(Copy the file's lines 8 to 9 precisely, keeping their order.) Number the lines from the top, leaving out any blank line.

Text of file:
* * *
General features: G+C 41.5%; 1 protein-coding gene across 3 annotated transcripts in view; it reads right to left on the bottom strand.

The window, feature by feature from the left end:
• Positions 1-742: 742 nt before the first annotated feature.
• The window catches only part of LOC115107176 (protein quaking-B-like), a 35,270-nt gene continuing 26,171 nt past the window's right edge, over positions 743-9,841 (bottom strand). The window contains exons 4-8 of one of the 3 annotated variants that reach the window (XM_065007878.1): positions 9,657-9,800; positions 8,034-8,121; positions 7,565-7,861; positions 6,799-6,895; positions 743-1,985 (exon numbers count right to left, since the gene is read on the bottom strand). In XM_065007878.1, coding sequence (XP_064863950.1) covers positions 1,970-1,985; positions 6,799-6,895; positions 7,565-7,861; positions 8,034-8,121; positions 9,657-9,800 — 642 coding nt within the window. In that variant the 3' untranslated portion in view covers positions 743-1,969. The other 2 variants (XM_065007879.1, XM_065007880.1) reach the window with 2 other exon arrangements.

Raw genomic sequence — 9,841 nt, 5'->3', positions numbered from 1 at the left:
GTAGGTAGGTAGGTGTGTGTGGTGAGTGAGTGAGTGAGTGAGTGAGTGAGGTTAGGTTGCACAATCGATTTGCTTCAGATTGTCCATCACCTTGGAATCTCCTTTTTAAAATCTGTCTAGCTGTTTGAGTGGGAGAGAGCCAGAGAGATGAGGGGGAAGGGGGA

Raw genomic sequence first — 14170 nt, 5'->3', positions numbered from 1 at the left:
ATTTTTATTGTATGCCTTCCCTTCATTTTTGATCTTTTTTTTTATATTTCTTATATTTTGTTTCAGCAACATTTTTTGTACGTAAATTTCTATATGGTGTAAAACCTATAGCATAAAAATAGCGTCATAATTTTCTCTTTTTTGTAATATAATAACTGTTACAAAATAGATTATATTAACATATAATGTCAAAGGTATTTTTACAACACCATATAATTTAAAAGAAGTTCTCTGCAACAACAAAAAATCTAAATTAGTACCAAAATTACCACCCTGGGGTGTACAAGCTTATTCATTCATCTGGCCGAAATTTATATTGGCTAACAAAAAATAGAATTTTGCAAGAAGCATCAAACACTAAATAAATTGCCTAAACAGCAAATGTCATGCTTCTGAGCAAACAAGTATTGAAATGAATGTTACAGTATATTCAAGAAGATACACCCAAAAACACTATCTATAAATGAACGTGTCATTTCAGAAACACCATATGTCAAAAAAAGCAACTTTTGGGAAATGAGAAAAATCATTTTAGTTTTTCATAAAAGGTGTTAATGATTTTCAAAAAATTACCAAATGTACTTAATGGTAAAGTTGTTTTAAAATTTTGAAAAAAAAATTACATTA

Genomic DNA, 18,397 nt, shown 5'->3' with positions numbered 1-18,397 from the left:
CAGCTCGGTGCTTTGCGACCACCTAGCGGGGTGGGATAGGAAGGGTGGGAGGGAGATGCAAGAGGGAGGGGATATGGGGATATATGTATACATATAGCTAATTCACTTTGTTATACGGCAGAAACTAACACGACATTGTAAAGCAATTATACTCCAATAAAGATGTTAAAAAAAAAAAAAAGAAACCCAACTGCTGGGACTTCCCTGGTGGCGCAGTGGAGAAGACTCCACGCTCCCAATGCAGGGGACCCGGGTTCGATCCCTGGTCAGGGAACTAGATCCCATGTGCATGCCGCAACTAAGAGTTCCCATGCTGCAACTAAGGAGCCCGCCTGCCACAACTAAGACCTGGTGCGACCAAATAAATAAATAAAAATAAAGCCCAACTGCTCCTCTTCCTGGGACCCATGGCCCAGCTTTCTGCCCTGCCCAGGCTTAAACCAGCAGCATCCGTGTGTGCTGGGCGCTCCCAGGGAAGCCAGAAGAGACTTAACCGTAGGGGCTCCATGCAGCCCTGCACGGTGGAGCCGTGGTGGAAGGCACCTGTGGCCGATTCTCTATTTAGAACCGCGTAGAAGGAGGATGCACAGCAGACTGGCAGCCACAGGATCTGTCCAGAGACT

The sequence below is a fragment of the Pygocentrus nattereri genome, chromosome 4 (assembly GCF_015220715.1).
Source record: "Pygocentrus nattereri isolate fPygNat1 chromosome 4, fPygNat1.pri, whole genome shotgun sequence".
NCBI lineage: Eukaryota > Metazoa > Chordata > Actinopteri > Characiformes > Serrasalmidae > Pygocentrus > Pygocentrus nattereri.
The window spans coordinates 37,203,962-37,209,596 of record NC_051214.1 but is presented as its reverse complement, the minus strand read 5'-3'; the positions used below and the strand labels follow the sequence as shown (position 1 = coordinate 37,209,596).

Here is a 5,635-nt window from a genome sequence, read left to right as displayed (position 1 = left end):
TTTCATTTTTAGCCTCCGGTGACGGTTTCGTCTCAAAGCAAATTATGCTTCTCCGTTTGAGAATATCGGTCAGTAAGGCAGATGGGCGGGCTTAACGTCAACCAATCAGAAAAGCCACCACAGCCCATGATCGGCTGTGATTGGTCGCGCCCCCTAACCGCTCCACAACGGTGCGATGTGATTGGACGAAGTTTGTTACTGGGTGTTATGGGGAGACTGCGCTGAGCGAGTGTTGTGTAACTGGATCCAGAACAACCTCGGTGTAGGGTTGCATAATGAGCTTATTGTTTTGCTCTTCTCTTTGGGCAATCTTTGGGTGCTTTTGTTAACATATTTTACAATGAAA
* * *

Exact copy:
ATTTTTATTGTATGCCTTCCCTTCATTTTTGATCTTTTTTTTTATATTTCTTATATTTTGTTTCAGCAACATTTTTTGTACGTAAATTTCTATATGGTGTAAAACCTATAGCATAAAAATAGCGTCATAATTTTCTCTTTTTTGTAATATAATAACTGTTACAAAATAGATTATATTAACATATAATGTCAAAGGTATTTTTACAACACCATATAATTTAAAAGAAGTTCTCTGCAACAACAAAAAATCTAAATTAGTACCAAAATTACCACCCTGGGGTGTACAAGCTTATTCATTCATCTGGCCGAAATTTATATTGGCTAACAAAAAATAGAATTTTGCAAGAAGCATCAAACACTAAATAAATTGCCTAAACAGCAAATGTCATGCTTCTGAGCAAACAAGTATTGAAATGAATGTTACAGTATATTCAAGAAGATACACCCAAAAACACTATCTATAAATGAACGTGTCATTTCAGAAACACCATATGTCAAAAAAAGCAACTTTTGGGAAATGAGAAAAATCATTTTAGTTTTTCATAAAAGGTGTTAATGATTTTCAAAAAATTACCAAATGTACTTAATGGTAAAGTTGTTTTAAAATTTTGAAAAAAAAATTACATTA

Genomic DNA, 18,397 nt, shown 5'->3' with positions numbered 1-18,397 from the left: